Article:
Cubs Win Approval For Wrigley Renovations, No Longer Concerned About Rooftop Owners
The Cubs on Thursday received approval from the Commission of Chicago Landmarks "to put up a total of seven signs above the bleachers at Wrigley Field and move its bullpens beyond the outfield walls," according to Danny Ecker of CRAIN'S CHICAGO BUSINESS. The panel also "unanimously approved a series of tweaks to the renovation plan it approved last year," clearing the way for the Cubs to begin work on the $575M renovation plan. The panel ruled that the new plan "fit within the guidelines of the landmarked 'sweep and contour' of the bleachers and 'open air character' of the outfield because the bottom of the signs and top of the bleachers will retain a buffer of space." The team now has the city's "blessing to put up three 650-square-foot advertising signs above the left field bleachers as well as a 3,990-square-foot video board." There also will be "two more ad signs and a 2,400-square-foot video board above the right field stands." The Cubs additionally won approval to "erect two new light structures beyond the left and right field foul poles." The Commission's approval "came despite an attempt" by Alderman Tom Tunney to "delay the vote." But the question remains whether members of the Wrigleyville Rooftop Association "will take the team to court over the new signs -- and if so, how soon" (CHICAGOBUSINESS.com, 7/10). Cubs VP/Communications & Community Affairs Julian Green after the approval was given said that "major work on the renovations would start after the season." He added construction of the signs "will depend on how quickly advertisers step up" (CHICAGO SUN-TIMES, 7/11). USA TODAY's Aamer Madhani writes under the header, "Cubs Finally Win -- The OK To Renovate" (USA TODAY, 7/11).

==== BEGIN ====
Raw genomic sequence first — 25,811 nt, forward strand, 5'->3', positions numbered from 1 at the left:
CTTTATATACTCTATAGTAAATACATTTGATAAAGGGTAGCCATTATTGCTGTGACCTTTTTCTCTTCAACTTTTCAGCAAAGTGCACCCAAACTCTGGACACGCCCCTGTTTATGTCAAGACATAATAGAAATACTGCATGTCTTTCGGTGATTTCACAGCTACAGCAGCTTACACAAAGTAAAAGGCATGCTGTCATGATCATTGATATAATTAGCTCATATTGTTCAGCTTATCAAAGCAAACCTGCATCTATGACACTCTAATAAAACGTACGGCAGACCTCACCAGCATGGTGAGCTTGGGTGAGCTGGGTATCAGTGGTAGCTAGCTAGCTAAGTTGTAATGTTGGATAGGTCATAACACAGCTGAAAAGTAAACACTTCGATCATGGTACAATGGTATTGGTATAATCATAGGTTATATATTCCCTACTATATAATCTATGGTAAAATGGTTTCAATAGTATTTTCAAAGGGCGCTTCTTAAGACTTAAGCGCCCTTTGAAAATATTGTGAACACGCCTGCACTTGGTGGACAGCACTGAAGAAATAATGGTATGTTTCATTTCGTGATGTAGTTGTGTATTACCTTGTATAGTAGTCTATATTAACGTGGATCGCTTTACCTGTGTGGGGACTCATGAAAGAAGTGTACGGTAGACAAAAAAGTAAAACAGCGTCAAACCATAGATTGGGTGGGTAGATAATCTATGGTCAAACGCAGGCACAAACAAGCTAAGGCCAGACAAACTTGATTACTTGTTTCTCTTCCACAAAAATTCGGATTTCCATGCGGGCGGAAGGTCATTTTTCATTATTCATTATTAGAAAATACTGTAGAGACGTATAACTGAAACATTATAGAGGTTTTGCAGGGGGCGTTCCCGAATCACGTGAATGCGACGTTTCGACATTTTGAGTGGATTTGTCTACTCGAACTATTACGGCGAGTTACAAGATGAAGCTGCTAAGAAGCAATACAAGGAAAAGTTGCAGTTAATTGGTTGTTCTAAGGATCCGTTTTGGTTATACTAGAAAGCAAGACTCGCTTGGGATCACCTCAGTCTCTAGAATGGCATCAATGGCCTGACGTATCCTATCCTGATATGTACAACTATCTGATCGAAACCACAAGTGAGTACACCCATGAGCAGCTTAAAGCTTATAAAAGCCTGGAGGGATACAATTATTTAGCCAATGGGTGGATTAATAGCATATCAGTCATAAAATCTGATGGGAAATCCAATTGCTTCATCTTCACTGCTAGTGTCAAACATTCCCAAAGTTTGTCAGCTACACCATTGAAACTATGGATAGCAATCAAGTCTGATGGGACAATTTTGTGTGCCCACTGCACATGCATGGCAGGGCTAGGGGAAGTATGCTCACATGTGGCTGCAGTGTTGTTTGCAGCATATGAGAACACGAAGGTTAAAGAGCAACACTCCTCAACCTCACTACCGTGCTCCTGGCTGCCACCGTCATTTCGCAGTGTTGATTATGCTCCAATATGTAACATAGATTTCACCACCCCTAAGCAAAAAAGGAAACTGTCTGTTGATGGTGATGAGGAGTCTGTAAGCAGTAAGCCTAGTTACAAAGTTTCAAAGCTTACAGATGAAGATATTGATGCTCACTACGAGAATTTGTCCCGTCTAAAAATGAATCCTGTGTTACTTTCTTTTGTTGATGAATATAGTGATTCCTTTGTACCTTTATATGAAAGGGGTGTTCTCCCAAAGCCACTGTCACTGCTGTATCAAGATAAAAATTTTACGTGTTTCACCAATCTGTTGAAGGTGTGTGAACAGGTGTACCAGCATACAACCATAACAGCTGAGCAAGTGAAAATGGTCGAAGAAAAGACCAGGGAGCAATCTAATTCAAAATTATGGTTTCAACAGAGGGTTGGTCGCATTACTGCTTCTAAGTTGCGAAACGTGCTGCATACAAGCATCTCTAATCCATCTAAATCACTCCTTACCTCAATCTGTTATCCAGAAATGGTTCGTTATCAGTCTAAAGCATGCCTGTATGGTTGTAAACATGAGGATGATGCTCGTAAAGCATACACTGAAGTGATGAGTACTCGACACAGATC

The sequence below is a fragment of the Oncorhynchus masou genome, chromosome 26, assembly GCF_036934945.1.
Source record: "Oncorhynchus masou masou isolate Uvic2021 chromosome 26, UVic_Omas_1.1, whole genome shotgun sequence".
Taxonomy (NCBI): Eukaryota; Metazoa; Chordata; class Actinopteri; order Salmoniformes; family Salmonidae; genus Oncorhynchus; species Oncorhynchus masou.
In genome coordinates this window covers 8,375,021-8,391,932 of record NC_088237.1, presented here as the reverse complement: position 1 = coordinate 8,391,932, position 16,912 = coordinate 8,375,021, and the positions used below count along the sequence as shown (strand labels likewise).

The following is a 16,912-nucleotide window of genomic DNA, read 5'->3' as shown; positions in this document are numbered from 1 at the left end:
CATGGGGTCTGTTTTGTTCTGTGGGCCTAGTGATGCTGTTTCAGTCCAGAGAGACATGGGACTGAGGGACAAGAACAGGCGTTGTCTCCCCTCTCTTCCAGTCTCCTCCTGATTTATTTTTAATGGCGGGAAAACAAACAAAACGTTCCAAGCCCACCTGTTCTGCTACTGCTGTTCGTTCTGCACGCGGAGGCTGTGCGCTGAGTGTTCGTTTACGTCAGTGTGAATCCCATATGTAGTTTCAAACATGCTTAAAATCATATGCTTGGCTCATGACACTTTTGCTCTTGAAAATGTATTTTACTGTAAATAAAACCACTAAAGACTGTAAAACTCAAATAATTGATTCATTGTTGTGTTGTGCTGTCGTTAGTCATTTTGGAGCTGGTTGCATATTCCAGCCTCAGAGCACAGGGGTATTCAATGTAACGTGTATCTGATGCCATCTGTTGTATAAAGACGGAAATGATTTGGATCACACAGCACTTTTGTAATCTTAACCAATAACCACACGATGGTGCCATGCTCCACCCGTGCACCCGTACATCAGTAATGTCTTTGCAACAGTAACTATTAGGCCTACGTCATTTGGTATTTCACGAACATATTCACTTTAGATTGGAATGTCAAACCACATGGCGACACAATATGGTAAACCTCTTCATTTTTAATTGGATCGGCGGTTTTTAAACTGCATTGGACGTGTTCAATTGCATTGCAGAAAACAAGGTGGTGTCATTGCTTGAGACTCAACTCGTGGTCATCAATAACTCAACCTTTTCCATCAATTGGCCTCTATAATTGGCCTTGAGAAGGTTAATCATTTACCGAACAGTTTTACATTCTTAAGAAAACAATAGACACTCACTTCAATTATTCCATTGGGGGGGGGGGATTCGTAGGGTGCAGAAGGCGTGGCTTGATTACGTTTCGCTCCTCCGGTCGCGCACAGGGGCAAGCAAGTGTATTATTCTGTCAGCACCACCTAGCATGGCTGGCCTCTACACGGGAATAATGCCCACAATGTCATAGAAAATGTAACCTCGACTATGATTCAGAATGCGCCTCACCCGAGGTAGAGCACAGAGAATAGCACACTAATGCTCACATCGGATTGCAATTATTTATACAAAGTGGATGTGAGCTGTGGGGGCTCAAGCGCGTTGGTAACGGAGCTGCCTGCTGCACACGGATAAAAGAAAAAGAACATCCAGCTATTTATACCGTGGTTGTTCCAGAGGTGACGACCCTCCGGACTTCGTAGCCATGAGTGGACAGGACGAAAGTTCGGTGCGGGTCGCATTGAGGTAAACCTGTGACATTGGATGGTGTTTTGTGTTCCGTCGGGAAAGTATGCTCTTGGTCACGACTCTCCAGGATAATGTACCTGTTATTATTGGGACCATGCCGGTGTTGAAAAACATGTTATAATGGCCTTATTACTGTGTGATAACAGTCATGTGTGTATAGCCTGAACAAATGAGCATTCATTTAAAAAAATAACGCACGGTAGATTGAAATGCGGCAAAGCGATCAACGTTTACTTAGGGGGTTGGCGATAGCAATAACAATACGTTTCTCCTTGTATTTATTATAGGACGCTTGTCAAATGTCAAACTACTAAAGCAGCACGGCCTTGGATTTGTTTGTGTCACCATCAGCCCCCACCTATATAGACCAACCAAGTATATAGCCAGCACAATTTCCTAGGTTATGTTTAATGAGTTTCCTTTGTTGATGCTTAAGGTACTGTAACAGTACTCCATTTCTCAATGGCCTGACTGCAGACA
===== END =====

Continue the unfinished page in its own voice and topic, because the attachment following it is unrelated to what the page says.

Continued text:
CUBS READY FOR ROOFTOP OWNERS: In Chicago, Hopkins & Sachdev in a front-page piece note the rooftop owners' contention is that the approved signs "violate their contract with the club" and have the potential to "kill their business." Cubs President of Business Operations Crane Kenney on Thursday said that the team "is no longer concerned with assurances from rooftop owners that they won't sue." He added, "In short, we are ready to go." Hopkins & Sachdev note despite testimony "from more than a dozen people, including 20 minutes by an attorney representing rooftop owners, the commission's vote came quickly and without discussion among the panel." Much of the construction "is expected to begin after this season." Thursday's decision "gives the team a clear advantage" (CHICAGO TRIBUNE, 7/11).